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Squawroot: An unusual parasite

When you mention the Natural Bridge, most people don’t think of hiking trails, but there are three at the relatively new Natural Bridge State Park. The easiest trail, Cedar Creek, goes under the bridge and has an amazing ecosystem rich in wildlife — queen snakes, Northern water snakes, American bullfrogs, three species of woodpeckers, screech owls, butterflies and wildflowers.

An easy spring stroll will take you past Virginia bluebells, columbines, Solomon’s seal, bloodroot, lilies, spring beauties, Dutchman’s breeches, violets and many more. It’s magical.

Squawroot resembles a small pine cone or ear of corn.

I went hiking there several weeks ago and found one of my favorite plants just after entering the trail. Squawroot or bear corn (Conopholis Americana) isn’t particularly common in the Piedmont, but venture closer to the mountains and this distinctive plant is easier to find.

Squawroot doesn’t have chlorophyll or conduct photosynthesis. It’s heterotrophic, meaning it’s completely dependent on an outside source for all nutrients; in this case, the roots of several species of oak trees. Recent research indicates that squawroot may be part of a three-way relationship involving oak trees, squawroot and mycorrhiza in the soil.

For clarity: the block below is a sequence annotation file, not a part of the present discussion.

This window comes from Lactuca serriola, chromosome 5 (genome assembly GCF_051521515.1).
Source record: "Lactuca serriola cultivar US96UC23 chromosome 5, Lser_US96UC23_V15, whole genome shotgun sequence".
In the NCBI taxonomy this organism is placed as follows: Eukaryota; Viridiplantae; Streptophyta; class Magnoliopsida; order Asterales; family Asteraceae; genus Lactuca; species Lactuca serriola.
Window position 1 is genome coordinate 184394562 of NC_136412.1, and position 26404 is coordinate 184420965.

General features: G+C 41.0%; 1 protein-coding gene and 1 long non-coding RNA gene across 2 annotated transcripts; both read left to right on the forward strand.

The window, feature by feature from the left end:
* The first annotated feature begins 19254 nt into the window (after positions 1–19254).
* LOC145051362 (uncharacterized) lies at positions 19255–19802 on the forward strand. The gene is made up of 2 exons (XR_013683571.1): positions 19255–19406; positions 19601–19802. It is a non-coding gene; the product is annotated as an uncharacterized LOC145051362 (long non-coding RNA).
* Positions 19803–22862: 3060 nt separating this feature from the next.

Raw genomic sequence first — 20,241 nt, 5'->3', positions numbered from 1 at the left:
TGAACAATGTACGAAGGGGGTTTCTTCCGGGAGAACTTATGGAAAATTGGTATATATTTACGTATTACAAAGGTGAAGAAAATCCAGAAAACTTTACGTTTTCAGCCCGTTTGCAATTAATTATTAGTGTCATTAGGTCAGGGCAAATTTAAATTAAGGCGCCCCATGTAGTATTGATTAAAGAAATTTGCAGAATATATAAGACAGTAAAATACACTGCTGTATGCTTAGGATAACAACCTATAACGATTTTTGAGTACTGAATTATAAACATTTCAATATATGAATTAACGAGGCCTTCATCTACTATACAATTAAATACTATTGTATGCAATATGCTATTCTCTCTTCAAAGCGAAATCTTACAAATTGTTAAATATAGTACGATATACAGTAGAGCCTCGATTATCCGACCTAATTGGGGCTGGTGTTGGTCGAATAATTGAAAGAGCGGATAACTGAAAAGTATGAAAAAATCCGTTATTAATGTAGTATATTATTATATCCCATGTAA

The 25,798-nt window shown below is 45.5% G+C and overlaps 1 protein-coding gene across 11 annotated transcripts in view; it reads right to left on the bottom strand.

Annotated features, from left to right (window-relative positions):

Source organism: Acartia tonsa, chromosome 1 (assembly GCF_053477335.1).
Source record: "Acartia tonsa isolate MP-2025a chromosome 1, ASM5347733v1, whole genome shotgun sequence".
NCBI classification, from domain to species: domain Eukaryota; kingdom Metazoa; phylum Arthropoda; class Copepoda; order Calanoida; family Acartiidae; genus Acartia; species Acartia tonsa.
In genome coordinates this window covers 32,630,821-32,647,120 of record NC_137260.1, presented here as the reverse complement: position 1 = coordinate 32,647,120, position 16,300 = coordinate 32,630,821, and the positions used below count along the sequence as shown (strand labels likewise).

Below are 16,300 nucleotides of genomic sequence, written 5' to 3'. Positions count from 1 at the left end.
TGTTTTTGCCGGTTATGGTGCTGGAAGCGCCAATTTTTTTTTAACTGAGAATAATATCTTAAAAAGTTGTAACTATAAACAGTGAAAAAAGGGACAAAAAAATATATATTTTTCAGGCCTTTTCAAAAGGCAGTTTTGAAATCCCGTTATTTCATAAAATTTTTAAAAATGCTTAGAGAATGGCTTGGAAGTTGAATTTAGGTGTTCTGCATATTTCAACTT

Squawroot is cream- to tan-colored and looks a bit like a miniature ear of corn emerging from the ground, and it’s often one of the first plants that bears forage after emerging from hibernation, hence the name bear corn. It’s called squawroot because Native Americans used it to treat the pain of childbirth and the symptoms of menopause.

Squawroot spends most of its life underground and only emerges when ready to reproduce. When mature, seeds hit the ground and sprout, they burrow into the earth in search of an oak root. If successful, they attach themselves and draw nutrients. Over time, a knobby growth forms at the site of the attachment, but it apparently doesn’t hurt the tree. After about four years of underground growth, a pinecone (or small ear of corn) shaped flower stalk emerges above ground. It doesn’t have any leaves, just tiny scales under each flower that are the remnants of true leaves. The cream-colored flowers do not contain nectar and may be self-pollinated. Seed capsules follow pollination; they eventually split and disperse thousands of tough seeds capable of surviving for at least 10 years. They germinate when they “sense” chemicals given off by the roots of oak trees, their appropriate host plant. And so, the cycle begins again.

Squawroot is usually found growing in patches of four to eight plants. The inflorescence darkens as it ages. By the end of the summer, it may even look as if it’s been burnt.

As so if you can’t visit Natural Bridge State Park this spring, there will be a new bounty of wildflowers in the fall, and you can still look for squawroot.

Thomas Jefferson said that Natural Bridge was one of nature’s most sublime wonders and that it must have been created in a war between river and mountain. He was so impressed with it that he purchased it from King George III and wanted to build a cabin there. It’s a beautiful state park. You won’t be disappointed.

Cynthia Wood is a master gardener who writes two columns for The Herald. Her email address is cynthia.crewe23930@gmail.com.